MONTREAL — Marketing used to be all about the product and its features, a leading Canadian innovation expert told attendees at the Canadian Produce Marketing convention April 14.

“Now, it’s about the experience,” Jeremy Gutsche said.

To illustrate his point, Gutsche said someone once asked a Harley Davidson executive what exactly he sells. His answer: “What I sell is the ability for a 43-year-old accountant to ride through small towns and make people afraid.”

Gutsche is an author and the founder of www.trendhunter.com.

Being able to articulate exactly what you’re trying to do with your product is the first key to getting noticed in today’s wired world, Gutsche said.

“You don’t just want your product to be popular, since that implies everybody already knows about it, including your competitors,” he said. “You need to inject it with ‘cool’ so people will want to talk about it online.”

Understanding your core customer and making an emotional connection with them rather than getting bogged down with strategy also brings success, he said.

“It doesn’t matter how good your Powerpoint slides are,” he said. “When you make a cultural connection with a core group of people, they’ll sell your product for you.”

As an example, he recalled the long-running ‘Don’t mess with Texas’ anti-litter campaign, which inspires people to make their own online videos.

Another measure of success is how open your team is to trying new things and not being afraid to fail, Gutsche said. It’s especially important to encourage young people to be creative and feel free to suggest new ideas, he said.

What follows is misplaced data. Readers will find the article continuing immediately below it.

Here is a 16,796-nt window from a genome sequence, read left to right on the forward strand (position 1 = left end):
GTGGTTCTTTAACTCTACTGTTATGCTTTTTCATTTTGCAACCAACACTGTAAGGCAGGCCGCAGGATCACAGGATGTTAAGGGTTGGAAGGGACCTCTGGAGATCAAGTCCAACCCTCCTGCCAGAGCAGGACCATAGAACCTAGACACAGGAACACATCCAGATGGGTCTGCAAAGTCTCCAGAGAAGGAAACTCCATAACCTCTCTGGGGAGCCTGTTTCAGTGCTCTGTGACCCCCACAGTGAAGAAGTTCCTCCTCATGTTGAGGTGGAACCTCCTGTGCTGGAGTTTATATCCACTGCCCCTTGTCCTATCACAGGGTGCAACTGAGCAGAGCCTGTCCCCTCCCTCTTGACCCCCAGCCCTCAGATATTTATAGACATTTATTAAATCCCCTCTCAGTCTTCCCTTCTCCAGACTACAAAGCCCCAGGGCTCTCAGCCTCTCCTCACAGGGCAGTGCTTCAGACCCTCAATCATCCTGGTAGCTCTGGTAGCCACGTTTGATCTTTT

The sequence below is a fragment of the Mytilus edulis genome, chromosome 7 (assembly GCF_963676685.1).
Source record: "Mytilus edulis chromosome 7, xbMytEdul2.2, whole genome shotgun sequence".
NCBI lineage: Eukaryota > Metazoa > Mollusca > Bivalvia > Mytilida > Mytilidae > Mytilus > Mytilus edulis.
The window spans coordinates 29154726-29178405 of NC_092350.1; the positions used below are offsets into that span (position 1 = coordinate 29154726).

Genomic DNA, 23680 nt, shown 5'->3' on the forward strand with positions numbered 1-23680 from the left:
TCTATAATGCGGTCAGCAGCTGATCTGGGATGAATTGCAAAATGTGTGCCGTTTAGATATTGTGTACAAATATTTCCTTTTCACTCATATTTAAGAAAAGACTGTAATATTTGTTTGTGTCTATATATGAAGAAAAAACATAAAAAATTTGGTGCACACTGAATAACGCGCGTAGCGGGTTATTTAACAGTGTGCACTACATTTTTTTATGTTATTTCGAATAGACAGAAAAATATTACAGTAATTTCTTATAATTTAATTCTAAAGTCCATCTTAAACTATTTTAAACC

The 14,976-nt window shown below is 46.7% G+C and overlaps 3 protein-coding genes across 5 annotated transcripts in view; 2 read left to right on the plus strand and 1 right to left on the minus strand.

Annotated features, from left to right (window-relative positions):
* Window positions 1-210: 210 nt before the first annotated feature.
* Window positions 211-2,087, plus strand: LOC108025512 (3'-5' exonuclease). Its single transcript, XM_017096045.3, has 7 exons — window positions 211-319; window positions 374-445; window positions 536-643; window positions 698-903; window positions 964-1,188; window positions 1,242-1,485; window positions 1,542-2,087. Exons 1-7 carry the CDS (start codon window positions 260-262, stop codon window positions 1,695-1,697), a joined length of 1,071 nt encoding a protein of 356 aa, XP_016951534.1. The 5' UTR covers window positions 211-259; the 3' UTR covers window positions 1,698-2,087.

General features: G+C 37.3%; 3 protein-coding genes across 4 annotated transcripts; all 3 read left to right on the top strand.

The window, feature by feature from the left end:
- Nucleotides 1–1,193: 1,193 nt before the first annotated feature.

You won’t attract attention by considering your product as average, he said. For a product to go viral, the dream of every Internet marketer, it has to be exciting and make people want to tell someone else about it. He compared the effect of a burger with a French name to the same burger promoted as the most expensive burger in the world. To “super-charge” the message, he changed the caption to “the $5,000 burger” and watched it take off online.

Being Internet-savvy is crucial today, he said. Though many companies are using social media sites such as Twitter, he said they’re not sophisticated enough. Get with the program, he warned delegates,”or the competitors will steal your customers.” He also urged marketers to “stop generic marketing and start creating experiences for a specific group of people.”

Inject ‘cool’ into online presence

Gutsche